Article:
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Birth in Today’s Media: Finding Help Without the Hype

“The Media” as a term encompasses all channels of content prepared for the express purpose of being sold to consumers, to encourage them to consume the information or entertainment. This includes everything from traditional news outlets of TV and newspaper (which sell commercials) to movies and television shows to sponsored content on social media sites such as Google and Facebook. This Media takes its sustenance from marketing the sensational. By its own design, these outlets never highlight the normal or the ordinary. Sensation Sells.

When this media mindset intersects with birth, the result is an inflated, dramatic rendering of the pregnancy, labor, birth, and mothering process. We should expect nothing else from the large channels, which highlight only “the exciting.” Visual media (like television and movies), along with print media (like newspapers), do not have the time, patience, or finished-product space to show the true nature of labor and birth – which at times can be slow, uneventful, and little appears to be happening on the surface. Instead, the frantic, dramatic birth scenes prevail. Even in the series Call the Midwife (produced by BBC), some normal births are highlighted, while many more of the scenes focus on the extra-ordinary. In Newspaper articles, almost never will one see a headline of  “Baby Born at Home in Peaceful Setting.” Instead, the babies born in cars on the side of the road or in hospital parking lots are disproportionately highlighted compared to those born in “normal” settings of hospital or home.

Whether or not the scene itself is portrayed as dramatic and frantic, the visual cues included are very likely to promote a medical model of pregnancy and birth. The picture of the ultrasound as a birth announcement. The scene of the parents during the ultrasound focusing on the screen. The birthing woman ready to begin pushing (when the doctor says so, of course), with feet up in stirrups and seemingly in the least comfortable position possible. All these scenes take power away from the birthing woman’s intuition and connection with her body and her baby. The impact on society and on women who give birth is one of disassociation with her own body and her own power.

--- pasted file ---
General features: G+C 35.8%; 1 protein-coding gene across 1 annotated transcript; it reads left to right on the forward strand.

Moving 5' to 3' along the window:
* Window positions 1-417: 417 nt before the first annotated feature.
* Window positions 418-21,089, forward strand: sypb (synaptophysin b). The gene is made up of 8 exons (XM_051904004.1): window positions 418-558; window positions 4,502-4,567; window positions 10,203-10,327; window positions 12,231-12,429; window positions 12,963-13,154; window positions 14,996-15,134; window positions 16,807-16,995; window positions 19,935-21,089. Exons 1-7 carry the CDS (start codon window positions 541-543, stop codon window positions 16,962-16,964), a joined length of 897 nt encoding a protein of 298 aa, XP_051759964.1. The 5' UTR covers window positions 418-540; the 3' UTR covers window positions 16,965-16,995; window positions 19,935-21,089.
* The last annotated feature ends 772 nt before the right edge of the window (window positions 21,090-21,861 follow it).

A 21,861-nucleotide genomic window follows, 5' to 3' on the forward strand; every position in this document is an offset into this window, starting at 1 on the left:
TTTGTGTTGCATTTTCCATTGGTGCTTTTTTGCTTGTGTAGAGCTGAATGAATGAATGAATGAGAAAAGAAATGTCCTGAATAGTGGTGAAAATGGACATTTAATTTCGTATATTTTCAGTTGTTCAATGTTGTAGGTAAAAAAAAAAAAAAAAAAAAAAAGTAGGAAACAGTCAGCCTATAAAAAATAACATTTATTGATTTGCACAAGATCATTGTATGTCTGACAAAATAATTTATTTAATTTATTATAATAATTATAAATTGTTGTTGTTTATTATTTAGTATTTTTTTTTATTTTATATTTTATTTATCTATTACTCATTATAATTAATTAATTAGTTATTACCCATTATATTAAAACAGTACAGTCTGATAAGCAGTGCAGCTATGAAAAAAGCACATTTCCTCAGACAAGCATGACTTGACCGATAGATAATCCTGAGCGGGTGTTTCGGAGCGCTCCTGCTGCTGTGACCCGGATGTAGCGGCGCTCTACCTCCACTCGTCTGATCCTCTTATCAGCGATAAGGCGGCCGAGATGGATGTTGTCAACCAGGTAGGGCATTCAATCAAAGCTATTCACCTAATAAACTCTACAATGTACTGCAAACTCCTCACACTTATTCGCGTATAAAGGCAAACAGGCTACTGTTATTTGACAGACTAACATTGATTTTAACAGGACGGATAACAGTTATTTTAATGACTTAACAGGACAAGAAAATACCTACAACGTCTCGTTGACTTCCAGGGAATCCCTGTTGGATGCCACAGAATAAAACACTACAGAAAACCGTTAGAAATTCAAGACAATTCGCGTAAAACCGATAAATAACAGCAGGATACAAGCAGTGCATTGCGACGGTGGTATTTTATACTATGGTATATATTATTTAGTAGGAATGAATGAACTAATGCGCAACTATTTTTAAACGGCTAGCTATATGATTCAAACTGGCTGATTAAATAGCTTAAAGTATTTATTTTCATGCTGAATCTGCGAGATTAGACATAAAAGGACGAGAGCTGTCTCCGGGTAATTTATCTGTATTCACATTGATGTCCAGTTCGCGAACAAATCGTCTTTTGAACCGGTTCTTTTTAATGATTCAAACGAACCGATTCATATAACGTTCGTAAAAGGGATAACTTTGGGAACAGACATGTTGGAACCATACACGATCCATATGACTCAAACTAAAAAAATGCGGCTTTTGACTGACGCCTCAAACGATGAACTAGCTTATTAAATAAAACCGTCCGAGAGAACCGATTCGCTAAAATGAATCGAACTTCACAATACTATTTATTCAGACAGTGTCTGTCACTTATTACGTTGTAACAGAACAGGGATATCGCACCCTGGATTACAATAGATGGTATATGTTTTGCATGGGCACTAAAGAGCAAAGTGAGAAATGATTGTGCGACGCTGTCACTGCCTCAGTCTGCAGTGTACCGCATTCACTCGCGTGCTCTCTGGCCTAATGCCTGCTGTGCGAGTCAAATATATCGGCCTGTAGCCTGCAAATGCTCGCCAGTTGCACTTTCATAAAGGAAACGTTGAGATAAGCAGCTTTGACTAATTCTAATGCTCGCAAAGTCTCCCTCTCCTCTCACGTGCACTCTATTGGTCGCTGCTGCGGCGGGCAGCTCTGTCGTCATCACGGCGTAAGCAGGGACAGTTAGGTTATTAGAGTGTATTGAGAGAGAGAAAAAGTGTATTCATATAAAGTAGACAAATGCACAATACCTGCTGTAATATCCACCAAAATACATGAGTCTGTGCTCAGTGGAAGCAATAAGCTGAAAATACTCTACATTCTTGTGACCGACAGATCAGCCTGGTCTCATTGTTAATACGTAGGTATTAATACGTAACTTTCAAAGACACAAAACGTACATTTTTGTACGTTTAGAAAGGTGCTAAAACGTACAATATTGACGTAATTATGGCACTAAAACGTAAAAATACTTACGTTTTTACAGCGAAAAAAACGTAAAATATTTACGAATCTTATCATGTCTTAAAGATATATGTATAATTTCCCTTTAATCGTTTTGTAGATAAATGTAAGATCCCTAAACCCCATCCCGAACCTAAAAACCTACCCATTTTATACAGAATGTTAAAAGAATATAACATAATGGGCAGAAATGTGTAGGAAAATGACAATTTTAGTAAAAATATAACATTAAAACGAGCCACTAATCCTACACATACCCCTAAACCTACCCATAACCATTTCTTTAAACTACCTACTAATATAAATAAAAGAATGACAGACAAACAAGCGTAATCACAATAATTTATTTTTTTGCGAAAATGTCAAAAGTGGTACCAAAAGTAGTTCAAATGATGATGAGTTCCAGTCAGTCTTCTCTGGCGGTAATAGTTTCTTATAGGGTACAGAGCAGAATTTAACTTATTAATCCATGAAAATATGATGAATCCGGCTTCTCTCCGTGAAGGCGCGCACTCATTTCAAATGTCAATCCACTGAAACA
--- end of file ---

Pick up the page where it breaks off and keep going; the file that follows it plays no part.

Social media is – maybe surprisingly – providing quite a potent antidote to the otherwise pervasive cultural representation of passive and/or dramatic labor and birth. Through personal channels such as Instagram and YouTube, women are able to share more thorough representations of their experience with birth. Many times, these are personally inspiring and empowering. A powerful shift has happened with the art of birth photographers/videographers and midwives being widely shared across these social media networks. While still running a business, yes, with the intent to sell their services to clients, these women are first and foremost creating art to be shared with the world. Pictures and videos of birth experiences in various settings and levels of medical intervention are expressed as empowering and normal. I see this source of content as a powerful tool for woman as they grow into childbearing age and as they preparing to welcome a child. Great instagram accounts include @monetnicolebirths, @birthwithoutfear, @cradledcreations, and @lindseymeehleis.